Unfortunately, things didn’t end all that well for Rhythm and Hues. What was your experience like at the company when things started to go south last year?
Actually I missed a lot of it. News about R&H’s financial difficulties emerged over Chinese New Year last year; by the end of February I had left the company. I did stay in constant contact with my former colleagues and was generally privy to what was happening in the company as options became more limited and lifelines were withdrawn. It was definitely an emotional time for all; all of us (and I do mean all, even the tiny minority who had personal grouses against the company) had really come to appreciate how special R&H was and were really sad to see it go this way. You can get a sense of that slow death in this documentary produced by one of my former colleagues in the US, ‘Life After Pi’.

Sebastian didn't convince Jon Landau he can make a better Jake Sully...
Sebastian didn’t convince Jon Landau he can make a better Jake Sully…

Let’s talk about your blog, Cinematic Concerns. Why did you decide to start a film blog?
During final year in university, I created the blog with the intention of writing film reviews, but didn’t really use it. It was only when I went to Los Angeles for my film course that I promised myself that I would begin writing reviews for every single film I watched while I was in the United States. I kept that up pretty well, I think there were like one or two movies out of the hundred plus that I didn’t review.

Having been involved in filmmaking, both as a student, a reviewer and a maker, how have this affected your viewing of films? I mean, are you able to watch as a viewer or do you tend to think, “Ah, the rendering is a bit ‘off’ there…”?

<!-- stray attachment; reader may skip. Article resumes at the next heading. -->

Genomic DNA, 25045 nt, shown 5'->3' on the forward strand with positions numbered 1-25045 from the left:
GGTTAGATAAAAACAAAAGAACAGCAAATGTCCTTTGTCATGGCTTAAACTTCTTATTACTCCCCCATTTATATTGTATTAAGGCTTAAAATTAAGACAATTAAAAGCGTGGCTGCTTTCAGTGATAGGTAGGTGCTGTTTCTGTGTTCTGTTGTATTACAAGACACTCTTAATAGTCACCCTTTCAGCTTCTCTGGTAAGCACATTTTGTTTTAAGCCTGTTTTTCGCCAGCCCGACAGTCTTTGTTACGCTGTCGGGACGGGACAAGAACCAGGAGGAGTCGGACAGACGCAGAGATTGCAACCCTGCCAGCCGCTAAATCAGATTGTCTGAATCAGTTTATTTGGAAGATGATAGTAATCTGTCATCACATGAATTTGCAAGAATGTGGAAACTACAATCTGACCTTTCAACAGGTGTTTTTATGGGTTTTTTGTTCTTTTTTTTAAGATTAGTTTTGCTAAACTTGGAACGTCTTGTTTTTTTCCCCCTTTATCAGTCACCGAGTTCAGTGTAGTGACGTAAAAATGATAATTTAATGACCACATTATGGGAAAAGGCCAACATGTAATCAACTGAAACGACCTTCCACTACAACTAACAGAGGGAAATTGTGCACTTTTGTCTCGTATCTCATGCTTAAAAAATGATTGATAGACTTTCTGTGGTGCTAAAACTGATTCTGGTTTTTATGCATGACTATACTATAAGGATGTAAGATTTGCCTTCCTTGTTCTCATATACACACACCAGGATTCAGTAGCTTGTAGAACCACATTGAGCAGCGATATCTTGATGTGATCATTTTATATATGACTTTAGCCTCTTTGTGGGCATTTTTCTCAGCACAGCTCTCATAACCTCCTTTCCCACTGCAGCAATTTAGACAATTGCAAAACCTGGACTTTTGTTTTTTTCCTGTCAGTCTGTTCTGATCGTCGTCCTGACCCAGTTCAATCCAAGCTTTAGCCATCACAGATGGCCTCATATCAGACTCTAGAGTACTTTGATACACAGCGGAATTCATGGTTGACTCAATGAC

Here’s how I know I’m watching a really good film: when my mind is fully in the story and not analysing and dissecting the various aspects of a film. The worse a film is, the more my mind starts breaking it down: sound editing is sloppy, the ADR (additional dialogue recording, or dubbing) is obvious, this part would work better with no music, this part is clearly the director’s failing, the editing is too choppy, etc. So in a truly terrible movie, my mind is not watching the movie at all, it’s all analysis. Conversely, in movies like ‘The Help’ or ‘Snowpiercer’ (to name a couple of recent examples), I’m so blown away by storytelling skill that I’m inside the movie, in love with the characters, reacting to the plot changes, getting emotional involved.

For visual effects quality, since I never had hands-on involvement in CGI I’m afraid (and lucky, actually) that I can’t tell whether a piece of compositing or animation work is bad, unless it’s really obvious. Like the CG background behind Gary Oldman in the corporate boardroom scene in ‘Robocop’, that was obvious. It wouldn’t surprise you to know that the TDs I worked with are now unable to watch movies without noticing sloppy CGI work, like in, say, the ‘Transformers’ movies.